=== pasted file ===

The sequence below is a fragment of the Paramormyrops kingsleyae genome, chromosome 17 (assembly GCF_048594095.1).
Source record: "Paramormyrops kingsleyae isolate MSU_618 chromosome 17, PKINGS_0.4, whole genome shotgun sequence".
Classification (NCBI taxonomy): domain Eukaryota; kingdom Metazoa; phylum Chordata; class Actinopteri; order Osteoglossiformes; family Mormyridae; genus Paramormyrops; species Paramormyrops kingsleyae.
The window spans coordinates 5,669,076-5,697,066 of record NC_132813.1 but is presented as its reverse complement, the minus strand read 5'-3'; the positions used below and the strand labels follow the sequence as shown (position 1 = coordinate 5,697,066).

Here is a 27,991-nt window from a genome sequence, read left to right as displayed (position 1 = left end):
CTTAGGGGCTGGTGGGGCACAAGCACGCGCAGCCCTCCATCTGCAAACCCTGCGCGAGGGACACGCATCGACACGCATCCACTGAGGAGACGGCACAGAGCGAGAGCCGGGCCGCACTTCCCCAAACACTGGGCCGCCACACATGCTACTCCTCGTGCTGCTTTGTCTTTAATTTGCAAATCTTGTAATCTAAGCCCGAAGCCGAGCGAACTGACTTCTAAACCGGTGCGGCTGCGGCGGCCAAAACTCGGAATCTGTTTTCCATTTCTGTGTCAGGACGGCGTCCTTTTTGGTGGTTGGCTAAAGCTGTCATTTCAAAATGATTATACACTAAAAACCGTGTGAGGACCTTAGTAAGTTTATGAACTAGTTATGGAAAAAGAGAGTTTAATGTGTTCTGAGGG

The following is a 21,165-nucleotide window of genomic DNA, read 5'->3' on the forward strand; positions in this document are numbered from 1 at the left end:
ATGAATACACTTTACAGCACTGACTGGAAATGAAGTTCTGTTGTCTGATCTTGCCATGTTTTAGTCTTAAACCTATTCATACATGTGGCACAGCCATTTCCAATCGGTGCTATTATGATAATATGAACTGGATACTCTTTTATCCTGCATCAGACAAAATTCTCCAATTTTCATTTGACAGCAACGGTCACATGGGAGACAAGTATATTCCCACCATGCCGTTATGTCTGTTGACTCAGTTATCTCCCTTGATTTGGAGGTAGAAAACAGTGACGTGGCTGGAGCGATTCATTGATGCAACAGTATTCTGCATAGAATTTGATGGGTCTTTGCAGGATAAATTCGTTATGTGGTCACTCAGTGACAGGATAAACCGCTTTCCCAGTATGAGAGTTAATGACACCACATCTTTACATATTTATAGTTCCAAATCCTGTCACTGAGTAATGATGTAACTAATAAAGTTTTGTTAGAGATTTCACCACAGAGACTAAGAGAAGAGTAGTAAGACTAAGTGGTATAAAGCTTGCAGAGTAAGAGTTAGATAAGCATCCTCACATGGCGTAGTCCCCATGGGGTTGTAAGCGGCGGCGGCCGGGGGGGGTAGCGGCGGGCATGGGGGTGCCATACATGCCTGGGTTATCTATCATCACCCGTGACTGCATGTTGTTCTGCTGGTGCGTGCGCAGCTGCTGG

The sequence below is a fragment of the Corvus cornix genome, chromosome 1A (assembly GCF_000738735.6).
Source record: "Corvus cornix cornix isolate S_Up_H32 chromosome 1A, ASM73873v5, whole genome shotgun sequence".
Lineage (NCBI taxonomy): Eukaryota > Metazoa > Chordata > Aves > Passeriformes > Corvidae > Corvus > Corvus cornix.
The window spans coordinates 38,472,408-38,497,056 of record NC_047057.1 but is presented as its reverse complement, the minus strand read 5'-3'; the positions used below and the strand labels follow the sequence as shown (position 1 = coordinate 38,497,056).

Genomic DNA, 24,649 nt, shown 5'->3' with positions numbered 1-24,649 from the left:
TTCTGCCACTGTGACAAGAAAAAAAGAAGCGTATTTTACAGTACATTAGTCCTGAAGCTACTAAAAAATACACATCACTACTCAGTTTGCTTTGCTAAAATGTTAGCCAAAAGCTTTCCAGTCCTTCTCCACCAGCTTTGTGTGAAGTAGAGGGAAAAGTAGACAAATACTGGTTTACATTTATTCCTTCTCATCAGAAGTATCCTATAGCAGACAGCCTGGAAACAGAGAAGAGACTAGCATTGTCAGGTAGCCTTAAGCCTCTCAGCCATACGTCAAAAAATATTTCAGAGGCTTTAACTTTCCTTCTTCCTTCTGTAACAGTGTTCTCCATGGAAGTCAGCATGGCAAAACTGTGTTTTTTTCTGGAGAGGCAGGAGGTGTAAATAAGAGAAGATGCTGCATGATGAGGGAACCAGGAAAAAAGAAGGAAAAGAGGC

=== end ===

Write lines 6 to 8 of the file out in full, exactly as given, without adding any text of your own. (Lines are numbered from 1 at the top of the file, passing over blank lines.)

CTTAGGGGCTGGTGGGGCACAAGCACGCGCAGCCCTCCATCTGCAAACCCTGCGCGAGGGACACGCATCGACACGCATCCACTGAGGAGACGGCACAGAGCGAGAGCCGGGCCGCACTTCCCCAAACACTGGGCCGCCACACATGCTACTCCTCGTGCTGCTTTGTCTTTAATTTGCAAATCTTGTAATCTAAGCCCGAAGCCGAGCGAACTGACTTCTAAACCGGTGCGGCTGCGGCGGCCAAAACTCGGAATCTGTTTTCCATTTCTGTGTCAGGACGGCGTCCTTTTTGGTGGTTGGCTAAAGCTGTCATTTCAAAATGATTATACACTAAAAACCGTGTGAGGACCTTAGTAAGTTTATGAACTAGTTATGGAAAAAGAGAGTTTAATGTGTTCTGAGGG

The following is a 21,165-nucleotide window of genomic DNA, read 5'->3' on the forward strand; positions in this document are numbered from 1 at the left end:
ATGAATACACTTTACAGCACTGACTGGAAATGAAGTTCTGTTGTCTGATCTTGCCATGTTTTAGTCTTAAACCTATTCATACATGTGGCACAGCCATTTCCAATCGGTGCTATTATGATAATATGAACTGGATACTCTTTTATCCTGCATCAGACAAAATTCTCCAATTTTCATTTGACAGCAACGGTCACATGGGAGACAAGTATATTCCCACCATGCCGTTATGTCTGTTGACTCAGTTATCTCCCTTGATTTGGAGGTAGAAAACAGTGACGTGGCTGGAGCGATTCATTGATGCAACAGTATTCTGCATAGAATTTGATGGGTCTTTGCAGGATAAATTCGTTATGTGGTCACTCAGTGACAGGATAAACCGCTTTCCCAGTATGAGAGTTAATGACACCACATCTTTACATATTTATAGTTCCAAATCCTGTCACTGAGTAATGATGTAACTAATAAAGTTTTGTTAGAGATTTCACCACAGAGACTAAGAGAAGAGTAGTAAGACTAAGTGGTATAAAGCTTGCAGAGTAAGAGTTAGATAAGCATCCTCACATGGCGTAGTCCCCATGGGGTTGTAAGCGGCGGCGGCCGGGGGGGGTAGCGGCGGGCATGGGGGTGCCATACATGCCTGGGTTATCTATCATCACCCGTGACTGCATGTTGTTCTGCTGGTGCGTGCGCAGCTGCTGG